The idea of a video interview can be daunting, especially if you’re not used to this particular format of communication. Video interviews (i.e. over free platforms such as Skype) are becoming increasingly common in the recruitment industry because of their convenience. People are willing to travel greater distances for better job opportunities and a video interview means you don’t have to worry about travelling across the country –or abroad even – to attend the initial interview.
Employers can also interview more people using this method. You might think that a video interview is far easier than a face-to-face one, but don’t be fooled. There are a lot of aspects to consider when facing a video interview that you normally wouldn’t have to think about.
Your video interview may be the second or third stage of the recruitment process. In theory, you should have made your first impression by now (maybe via a phone interview). However, you’ll most likely face completely different people in the video interview.
Either way, you’re going to be making another first impression. Your appearance in a video interview is extremely important – potentially even more important than in a regular interview. Do you know anyone who already works at the company? What do they wear? What’s the company culture like? If you’re not sure, spend some time checking out their social media channels and their website.
You can generally get a feel for how corporate the company is and you can then dress accordingly. Don’t be tempted to wear your favourite tracksuit bottoms because you think they won’t be seen. If you need to stand up to adjust equipment or for any other unexpected reason, you won’t give a good impression at all! Another reason to dress from head to toe is because it will naturally put you in ‘professional mode’ and you’ll feel more formal.
Ladies: it’s tempting to wear more makeup than usual for a video interview, because the focus will naturally be on just your head and shoulders. Don’t fall into this trap. Avoid over-accessorising and applying layers of foundation and lipstick. Unless you’re applying for a role in the cosmetics and beauty industry, it’s probably not appropriate.
Choose your setting carefully. Avoid public locations at all costs; they’re unpredictable and distracting for the interviewer(s). Make sure you have a clean, decluttered and neutral backdrop. It doesn’t need to look like an office, but it shouldn’t look like your utility room either. If you have personal items lying around, it shows that you don’t have good organisational skills. At the same time, don’t try to be too clever by strategically having a framed copy of your degree hanging on the wall behind you or your trophy cabinet on show. The employer will see through it and these achievements should already be listed on your CV.
Practise makes perfect and although you may feel a bit silly, it really does pay off to do a practice run. Try filming yourself answering some mock interview questions for a few minutes or set up a Skype chat with a friend to test your systems and the lighting conditions. The last thing you want when you have a video interview is to face technical issues or a dark room where you can’t be seen clearly. You want to appear proficient and organised for this interview. A friend or colleague may also be able to point out things that you’ve missed.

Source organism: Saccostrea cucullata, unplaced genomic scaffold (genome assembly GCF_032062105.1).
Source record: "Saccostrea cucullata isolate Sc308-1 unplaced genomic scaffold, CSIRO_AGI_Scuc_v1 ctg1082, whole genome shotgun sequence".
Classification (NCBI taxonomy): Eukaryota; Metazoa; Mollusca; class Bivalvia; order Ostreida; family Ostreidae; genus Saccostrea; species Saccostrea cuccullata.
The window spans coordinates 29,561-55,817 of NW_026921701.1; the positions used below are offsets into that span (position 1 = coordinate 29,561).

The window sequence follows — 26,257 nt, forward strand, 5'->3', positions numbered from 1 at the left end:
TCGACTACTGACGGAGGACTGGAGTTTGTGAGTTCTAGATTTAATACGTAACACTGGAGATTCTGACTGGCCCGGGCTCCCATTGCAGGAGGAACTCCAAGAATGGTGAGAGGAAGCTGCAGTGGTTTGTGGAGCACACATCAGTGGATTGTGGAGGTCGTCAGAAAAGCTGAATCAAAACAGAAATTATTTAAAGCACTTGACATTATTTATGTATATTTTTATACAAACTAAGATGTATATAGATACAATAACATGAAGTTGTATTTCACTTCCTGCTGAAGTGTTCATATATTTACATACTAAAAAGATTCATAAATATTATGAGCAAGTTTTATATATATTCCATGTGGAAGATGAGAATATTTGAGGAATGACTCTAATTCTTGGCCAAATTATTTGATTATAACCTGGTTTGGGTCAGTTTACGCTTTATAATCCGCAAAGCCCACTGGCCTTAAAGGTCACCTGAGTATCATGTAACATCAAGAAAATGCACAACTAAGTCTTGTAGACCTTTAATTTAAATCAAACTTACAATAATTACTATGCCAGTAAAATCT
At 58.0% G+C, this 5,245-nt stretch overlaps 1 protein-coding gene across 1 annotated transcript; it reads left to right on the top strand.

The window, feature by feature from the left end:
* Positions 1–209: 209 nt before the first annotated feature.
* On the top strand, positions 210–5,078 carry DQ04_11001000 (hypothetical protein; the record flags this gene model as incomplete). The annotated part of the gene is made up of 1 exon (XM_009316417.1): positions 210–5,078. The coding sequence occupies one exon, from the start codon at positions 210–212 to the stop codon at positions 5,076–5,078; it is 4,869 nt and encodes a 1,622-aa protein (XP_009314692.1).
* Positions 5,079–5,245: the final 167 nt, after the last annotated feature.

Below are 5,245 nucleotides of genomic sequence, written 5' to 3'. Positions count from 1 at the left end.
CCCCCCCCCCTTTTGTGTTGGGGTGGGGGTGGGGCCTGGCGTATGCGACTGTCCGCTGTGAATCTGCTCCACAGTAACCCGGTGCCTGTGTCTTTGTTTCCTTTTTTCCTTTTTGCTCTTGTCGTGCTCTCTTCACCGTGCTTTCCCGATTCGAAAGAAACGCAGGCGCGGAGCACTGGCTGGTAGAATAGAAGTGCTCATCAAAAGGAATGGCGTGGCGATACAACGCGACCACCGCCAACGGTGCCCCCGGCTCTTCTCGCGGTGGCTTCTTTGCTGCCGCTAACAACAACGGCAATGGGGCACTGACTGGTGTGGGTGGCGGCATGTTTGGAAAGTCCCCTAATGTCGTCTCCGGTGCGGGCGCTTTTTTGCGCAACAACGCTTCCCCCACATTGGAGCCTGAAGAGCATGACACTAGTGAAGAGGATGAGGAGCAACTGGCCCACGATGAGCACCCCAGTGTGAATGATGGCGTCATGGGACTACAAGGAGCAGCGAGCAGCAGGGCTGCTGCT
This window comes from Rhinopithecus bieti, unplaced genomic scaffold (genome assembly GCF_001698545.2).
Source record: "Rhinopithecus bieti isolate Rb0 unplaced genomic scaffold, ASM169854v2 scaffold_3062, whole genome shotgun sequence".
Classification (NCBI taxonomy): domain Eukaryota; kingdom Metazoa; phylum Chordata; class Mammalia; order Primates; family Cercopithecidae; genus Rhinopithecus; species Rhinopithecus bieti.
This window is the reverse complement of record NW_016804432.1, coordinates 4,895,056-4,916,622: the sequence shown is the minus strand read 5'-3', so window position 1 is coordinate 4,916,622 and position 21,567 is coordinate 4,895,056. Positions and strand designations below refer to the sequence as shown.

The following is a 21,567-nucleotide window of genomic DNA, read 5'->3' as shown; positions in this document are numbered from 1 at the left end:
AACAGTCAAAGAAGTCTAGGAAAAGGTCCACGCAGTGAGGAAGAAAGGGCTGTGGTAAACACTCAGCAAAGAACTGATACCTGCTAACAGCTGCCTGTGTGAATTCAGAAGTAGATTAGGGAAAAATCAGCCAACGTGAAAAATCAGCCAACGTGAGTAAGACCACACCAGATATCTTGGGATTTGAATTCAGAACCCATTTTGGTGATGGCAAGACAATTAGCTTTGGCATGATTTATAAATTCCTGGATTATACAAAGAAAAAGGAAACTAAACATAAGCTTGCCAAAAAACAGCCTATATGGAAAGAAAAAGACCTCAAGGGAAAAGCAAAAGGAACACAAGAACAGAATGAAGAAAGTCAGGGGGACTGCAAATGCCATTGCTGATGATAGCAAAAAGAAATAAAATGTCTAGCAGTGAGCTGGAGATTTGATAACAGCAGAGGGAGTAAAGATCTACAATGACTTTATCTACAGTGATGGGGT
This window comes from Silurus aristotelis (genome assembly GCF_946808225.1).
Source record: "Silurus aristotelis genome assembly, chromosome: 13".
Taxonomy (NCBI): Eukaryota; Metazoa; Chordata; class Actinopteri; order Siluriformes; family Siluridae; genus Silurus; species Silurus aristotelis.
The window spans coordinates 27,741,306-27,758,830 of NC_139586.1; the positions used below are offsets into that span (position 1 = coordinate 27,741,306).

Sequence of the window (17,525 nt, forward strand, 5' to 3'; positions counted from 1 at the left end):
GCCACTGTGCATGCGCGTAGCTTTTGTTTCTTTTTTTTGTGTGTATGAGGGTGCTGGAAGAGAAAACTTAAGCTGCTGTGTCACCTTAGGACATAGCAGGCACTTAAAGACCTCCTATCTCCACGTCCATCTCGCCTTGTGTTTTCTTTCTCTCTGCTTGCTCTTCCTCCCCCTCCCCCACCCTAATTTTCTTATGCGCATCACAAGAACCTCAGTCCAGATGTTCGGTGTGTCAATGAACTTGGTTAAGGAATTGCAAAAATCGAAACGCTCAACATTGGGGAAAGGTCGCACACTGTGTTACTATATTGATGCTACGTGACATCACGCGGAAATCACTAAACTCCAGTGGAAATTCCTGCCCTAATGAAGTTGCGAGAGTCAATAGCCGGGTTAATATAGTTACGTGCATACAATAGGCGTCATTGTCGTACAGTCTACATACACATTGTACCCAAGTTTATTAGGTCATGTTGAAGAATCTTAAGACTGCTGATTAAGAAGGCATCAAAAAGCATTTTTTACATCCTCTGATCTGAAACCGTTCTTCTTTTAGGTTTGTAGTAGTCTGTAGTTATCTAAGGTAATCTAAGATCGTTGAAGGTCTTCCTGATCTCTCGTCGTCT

If you do get technical glitches, don’t ignore them! Be honest and address the issue with the interviewer, because they can probably tell if you’re having technical problems. Politely interrupt the conversation and try to solve the problem as quickly as possible. This in itself is a test and if you ignore technical issues, you may be giving the impression that you don’t know how to act appropriately when things go wrong. The employer will understand – they’ll probably have technical problems, too!
Just because the area behind you should be kept neutral doesn’t mean that the area in front of you (and behind the camera) has to be the same. Take advantage of space that the employer can’t see and keep notes and questions to hand. It’s also useful to keep a copy of your CV and a copy of the job description handy, too. Any talking points or answers you’ve already crafted should be accessible to you. These items can really help keep you focused during the interview.
If you have any personal qualities that you know would be best avoided or suppressed (such as talking too much or going off-topic) keep little reminders close by. Be discreet when reading these notes, because the interviewer will see your eyes diverting all over the place otherwise. When you’re answering a question, look directly at the camera, not at your own face in the corner of the screen!
As you’re not in their offices, you may have questions about aspects of the job that you would usually find out from being there face-to-face, e.g. parking, company culture, office space such as hot-desking arrangements and other specific workplace questions.
Most importantly, stay calm and don’t talk too much! Look for indicators that the other person is ready to speak and don’t be hasty with your answers. Video interviews frequently have lagging issues which means there might be a slight pause between you and the other end. Have a glass of water to hand and make sure you’re in a room where you can be sure you’ll be left alone for the duration of the interview. You don’t want to be disturbed or get distracted by people walking past behind you. If it’s in your control, make sure you address it. Good luck!
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